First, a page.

The pot that called the kettle black, of course. Today Rove said that some of McCain's attack ads went "a step too far" in that they would not pass the "100 percent truth test." My first reaction to this - and the Obama campaign's reaction to this - was, "Wow, even slime ball Karl Rove is speaking out against McCain's tactics." Then I thought a bit, and realized that Rove holds no legitimate place in the political discourse for this election or any election in the future.
One disturbing thing about the way that the media is presenting the story is the fact that they are leaving out the context of Rove's rant. In the same way that the "lipstick on a pig" comment by Obama was taken out of context, Rove's diatribe began with criticisms of the Obama campaign and discussion of the McCain campaign arose when Rove was prompted by Fox News Sunday's Chris Wallace. It was then that Rove said McCain's campaign has recently gone a bit too far in its ads about Obama.
The overarching irony of Rove pointing out dirty political tricks seems to be lost on the mainstream media as well as the Obama campaign. While it may seem advantageous for Obama supporters to spread the word of Rove in order to get more independents on their side, in reality this could backfire. McCain could use this in his next ad, saying "Look, the human epitome of Washington insider-ism, Karl Rove, doesn't like the way I'm running my campaign. Of course he doesn't, because he's scared of change," or something to that extent. He could also turn it to say, "Look, Obama is embracing Karl Rove. That's not change."
The reason that the media is picking it up is because it thinks that it will generate viewers. I don't necessarily think that it is because of a liberal media bias. If James Carville had come out and said something similar about Obama, I think it would have gotten the same treatment (with Ike's aftermath still being treated like a feeding frenzy for the media, this story has not garnered the absolutely massive headlines it would have on a slower news day).
Like everything, however, we need to look at the source. To begin with, Karl Rove is not really a respectable individual. He started sleazy political tricks quite young - at 19 he used false identity to enter the office of Illinois Democrat Alan Dixon, stole the state treasurer's letterhead and put out a flyer using said letterhead advertising free alcohol and women to kick off Dixon's campaign. He seems to have been a minor player in Watergate, he headed the White House Iraq Group (the group responsible for drumming up the case for war with Iraq), and he seems to be involved in the Joe Wilson/Valerie Plame incident.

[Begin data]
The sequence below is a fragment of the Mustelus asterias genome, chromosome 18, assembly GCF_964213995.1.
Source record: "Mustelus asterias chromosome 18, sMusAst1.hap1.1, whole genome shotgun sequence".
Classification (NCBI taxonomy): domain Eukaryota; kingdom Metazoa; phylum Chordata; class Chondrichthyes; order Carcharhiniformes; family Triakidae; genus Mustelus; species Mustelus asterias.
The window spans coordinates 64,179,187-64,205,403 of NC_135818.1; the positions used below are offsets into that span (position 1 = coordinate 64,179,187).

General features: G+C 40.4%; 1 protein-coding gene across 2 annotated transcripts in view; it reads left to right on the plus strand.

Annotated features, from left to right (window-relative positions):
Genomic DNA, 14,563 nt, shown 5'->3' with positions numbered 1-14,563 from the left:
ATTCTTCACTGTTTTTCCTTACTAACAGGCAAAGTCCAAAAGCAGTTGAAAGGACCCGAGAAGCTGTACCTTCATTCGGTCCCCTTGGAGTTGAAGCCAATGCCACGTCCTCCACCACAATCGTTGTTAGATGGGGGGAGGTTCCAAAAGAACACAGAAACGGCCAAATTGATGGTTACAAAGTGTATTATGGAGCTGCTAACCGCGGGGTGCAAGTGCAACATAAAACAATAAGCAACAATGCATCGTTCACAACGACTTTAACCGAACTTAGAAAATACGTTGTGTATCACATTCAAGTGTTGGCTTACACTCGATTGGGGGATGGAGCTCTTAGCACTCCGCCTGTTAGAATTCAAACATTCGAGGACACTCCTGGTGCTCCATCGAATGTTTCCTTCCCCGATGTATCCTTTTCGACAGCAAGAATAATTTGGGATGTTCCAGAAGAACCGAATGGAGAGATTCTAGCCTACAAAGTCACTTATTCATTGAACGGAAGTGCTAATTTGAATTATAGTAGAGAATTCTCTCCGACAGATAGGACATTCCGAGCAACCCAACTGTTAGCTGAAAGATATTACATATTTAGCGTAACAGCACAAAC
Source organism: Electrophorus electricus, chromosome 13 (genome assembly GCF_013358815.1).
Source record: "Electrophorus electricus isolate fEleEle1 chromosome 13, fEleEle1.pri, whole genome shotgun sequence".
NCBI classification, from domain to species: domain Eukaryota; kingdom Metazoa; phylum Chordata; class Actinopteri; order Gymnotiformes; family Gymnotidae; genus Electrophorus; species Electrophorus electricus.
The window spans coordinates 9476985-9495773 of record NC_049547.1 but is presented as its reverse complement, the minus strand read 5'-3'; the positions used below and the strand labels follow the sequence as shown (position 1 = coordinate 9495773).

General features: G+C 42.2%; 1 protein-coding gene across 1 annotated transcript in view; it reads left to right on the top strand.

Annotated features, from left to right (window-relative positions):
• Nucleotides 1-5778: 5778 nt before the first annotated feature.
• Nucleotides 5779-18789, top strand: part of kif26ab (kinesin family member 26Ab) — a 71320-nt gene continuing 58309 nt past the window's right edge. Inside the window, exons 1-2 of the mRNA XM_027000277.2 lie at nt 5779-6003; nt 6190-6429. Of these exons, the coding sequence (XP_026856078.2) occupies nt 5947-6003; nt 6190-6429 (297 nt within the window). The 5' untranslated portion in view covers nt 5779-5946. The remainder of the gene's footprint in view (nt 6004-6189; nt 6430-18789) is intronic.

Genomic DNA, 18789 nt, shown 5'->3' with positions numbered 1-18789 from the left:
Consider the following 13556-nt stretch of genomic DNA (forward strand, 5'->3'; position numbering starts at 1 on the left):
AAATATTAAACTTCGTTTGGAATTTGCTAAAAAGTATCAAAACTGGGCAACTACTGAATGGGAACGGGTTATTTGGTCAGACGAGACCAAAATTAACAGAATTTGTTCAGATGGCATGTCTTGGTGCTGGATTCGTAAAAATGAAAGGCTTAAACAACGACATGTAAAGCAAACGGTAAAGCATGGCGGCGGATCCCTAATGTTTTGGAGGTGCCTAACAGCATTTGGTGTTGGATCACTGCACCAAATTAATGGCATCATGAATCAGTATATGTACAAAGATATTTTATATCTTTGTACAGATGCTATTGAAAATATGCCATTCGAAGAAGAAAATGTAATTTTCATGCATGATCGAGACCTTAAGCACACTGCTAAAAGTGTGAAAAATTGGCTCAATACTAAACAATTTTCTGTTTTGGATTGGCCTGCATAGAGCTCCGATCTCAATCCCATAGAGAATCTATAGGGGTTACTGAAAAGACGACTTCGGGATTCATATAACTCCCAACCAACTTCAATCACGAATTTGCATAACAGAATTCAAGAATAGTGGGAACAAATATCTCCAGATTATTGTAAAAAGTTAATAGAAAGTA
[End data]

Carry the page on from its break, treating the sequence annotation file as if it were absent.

But one of the sleaziest Karl Rove moves (that we know of) occurred in the 2000 South Carolina Republican primary, when he took the generous actions of the McCains (Cindy had brought back Bridget, a baby from Mother Teresa's orphanage in Bangladesh for medical treatment in 1991 and she and John adopted her soon after) and turned them into a vicious lie. Through push polling, Rove and his cronies helped spread the lie that the 8 year-old dark skinned girl that could be seen with McCain was, in fact, a bi-racial daughter that McCain had fathered out of wedlock. Despite winning New Hampshire in a landslide, McCain lost South Carolina, and Bush went on to win the primary and the White House. You have to be a pretty heartless individual to do something like that, and Rove seems to fit the bill.
So if Karl Rove points out the obvious (that McCain's campaign ads are not 100% true and that he went too far), why report on it? Rove pointing out that the McCain campaign is acting a little sleazy is like Hitler saying that Stalin was a bad guy - an obvious observation that is not made more or less true by that person's speaking out on it. In fact, Obama's and the media's embrace of Rove's "analysis" actually legitimize Rove's words (not a good thing considering his recent foray into newscasting). Obama's camp should not have touched this; they should have let the media pick it up (which they would have done because it is "controversial" and brings in viewers/readers). Again, the whole "self-destruct" theorem applies. Besides, Karl Rove is not someone I would want to cite to help argue my case. Peace.
Photos - Karl Rove (www.cnn.com), George W. Bush and Karl Rove (voices.washingtonpost.com), The McCain family (with Bridget third from right) in 1999, a year before Rove's infamous smear (www.nytimes.com)